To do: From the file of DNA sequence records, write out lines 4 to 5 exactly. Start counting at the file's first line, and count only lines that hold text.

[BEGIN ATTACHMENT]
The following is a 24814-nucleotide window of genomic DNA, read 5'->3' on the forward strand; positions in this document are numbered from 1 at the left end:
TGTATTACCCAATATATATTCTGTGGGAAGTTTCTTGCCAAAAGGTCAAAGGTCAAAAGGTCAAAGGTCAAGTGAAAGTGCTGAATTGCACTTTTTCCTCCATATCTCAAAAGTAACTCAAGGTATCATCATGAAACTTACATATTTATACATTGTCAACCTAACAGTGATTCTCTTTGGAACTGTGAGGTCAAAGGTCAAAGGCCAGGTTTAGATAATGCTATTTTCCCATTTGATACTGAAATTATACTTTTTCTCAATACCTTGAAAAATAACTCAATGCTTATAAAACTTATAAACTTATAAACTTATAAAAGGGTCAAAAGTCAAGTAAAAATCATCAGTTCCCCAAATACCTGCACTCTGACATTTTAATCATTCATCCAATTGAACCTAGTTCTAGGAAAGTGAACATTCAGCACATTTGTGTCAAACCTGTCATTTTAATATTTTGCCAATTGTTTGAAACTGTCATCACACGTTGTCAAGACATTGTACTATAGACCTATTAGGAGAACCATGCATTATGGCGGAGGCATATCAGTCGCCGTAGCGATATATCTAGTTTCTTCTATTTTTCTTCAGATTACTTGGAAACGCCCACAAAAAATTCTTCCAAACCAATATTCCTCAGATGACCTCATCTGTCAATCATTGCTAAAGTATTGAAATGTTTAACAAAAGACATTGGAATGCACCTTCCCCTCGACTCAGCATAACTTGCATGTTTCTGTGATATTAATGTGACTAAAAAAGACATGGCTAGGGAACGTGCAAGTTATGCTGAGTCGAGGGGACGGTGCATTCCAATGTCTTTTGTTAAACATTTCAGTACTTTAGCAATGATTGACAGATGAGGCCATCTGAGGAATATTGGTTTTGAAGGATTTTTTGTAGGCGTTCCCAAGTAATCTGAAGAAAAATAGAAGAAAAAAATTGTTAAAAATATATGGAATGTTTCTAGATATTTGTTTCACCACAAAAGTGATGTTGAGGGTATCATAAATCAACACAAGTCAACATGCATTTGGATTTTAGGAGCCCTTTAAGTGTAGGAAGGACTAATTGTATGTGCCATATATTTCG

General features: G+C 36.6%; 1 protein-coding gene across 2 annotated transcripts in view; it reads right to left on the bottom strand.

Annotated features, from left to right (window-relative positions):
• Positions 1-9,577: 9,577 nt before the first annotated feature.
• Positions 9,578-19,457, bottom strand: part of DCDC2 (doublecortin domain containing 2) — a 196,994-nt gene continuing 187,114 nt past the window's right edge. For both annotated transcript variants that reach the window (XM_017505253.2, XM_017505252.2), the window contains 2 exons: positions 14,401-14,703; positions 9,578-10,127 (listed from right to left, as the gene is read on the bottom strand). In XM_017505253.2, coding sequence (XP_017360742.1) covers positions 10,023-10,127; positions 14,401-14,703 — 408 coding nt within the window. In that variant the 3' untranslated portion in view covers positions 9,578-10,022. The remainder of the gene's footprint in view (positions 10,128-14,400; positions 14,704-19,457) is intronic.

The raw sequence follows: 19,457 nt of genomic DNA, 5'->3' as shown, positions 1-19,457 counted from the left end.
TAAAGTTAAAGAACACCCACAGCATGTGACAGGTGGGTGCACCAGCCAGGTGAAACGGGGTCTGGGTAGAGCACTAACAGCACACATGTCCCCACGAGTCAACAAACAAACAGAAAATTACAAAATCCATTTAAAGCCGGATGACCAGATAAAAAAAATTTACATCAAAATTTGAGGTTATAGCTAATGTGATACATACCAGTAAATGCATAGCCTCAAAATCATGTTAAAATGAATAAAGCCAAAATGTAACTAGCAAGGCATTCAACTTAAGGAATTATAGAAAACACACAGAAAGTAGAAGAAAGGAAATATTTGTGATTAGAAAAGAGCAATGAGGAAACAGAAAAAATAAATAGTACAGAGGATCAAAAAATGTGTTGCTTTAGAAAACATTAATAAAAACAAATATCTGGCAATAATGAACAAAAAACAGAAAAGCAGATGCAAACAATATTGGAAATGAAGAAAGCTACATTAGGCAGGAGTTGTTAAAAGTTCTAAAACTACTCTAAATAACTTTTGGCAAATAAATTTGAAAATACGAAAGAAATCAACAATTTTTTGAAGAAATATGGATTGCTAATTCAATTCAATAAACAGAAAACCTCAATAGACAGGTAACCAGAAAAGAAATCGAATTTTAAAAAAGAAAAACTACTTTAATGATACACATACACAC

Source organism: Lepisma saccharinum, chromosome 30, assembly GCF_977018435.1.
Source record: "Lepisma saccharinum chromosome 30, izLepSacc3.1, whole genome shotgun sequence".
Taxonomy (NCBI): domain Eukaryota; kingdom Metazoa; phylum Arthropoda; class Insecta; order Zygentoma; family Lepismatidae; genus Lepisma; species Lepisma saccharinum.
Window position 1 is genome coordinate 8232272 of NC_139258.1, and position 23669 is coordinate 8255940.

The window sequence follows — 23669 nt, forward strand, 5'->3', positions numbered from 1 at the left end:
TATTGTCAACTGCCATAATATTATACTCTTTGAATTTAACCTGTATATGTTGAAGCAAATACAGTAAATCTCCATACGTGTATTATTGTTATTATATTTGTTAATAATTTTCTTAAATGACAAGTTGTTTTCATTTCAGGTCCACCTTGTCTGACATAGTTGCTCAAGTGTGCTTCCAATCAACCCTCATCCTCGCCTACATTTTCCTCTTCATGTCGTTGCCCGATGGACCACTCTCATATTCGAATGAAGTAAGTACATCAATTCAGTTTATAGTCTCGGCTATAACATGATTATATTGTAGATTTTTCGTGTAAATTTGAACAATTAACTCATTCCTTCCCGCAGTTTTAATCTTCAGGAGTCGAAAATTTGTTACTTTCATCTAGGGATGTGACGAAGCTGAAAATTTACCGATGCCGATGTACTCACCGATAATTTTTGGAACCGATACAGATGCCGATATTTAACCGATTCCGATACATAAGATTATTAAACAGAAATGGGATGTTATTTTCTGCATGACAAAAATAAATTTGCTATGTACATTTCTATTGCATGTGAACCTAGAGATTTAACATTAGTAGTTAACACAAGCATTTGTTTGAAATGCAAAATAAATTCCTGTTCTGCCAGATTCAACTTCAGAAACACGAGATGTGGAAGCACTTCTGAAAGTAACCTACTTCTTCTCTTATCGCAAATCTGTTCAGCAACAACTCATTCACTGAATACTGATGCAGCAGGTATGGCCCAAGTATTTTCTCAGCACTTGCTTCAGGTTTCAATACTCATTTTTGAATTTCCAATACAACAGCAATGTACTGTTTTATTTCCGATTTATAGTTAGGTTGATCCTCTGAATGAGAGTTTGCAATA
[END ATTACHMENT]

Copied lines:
Annotated features, from left to right (window-relative positions):
• Positions 1-9,577: 9,577 nt before the first annotated feature.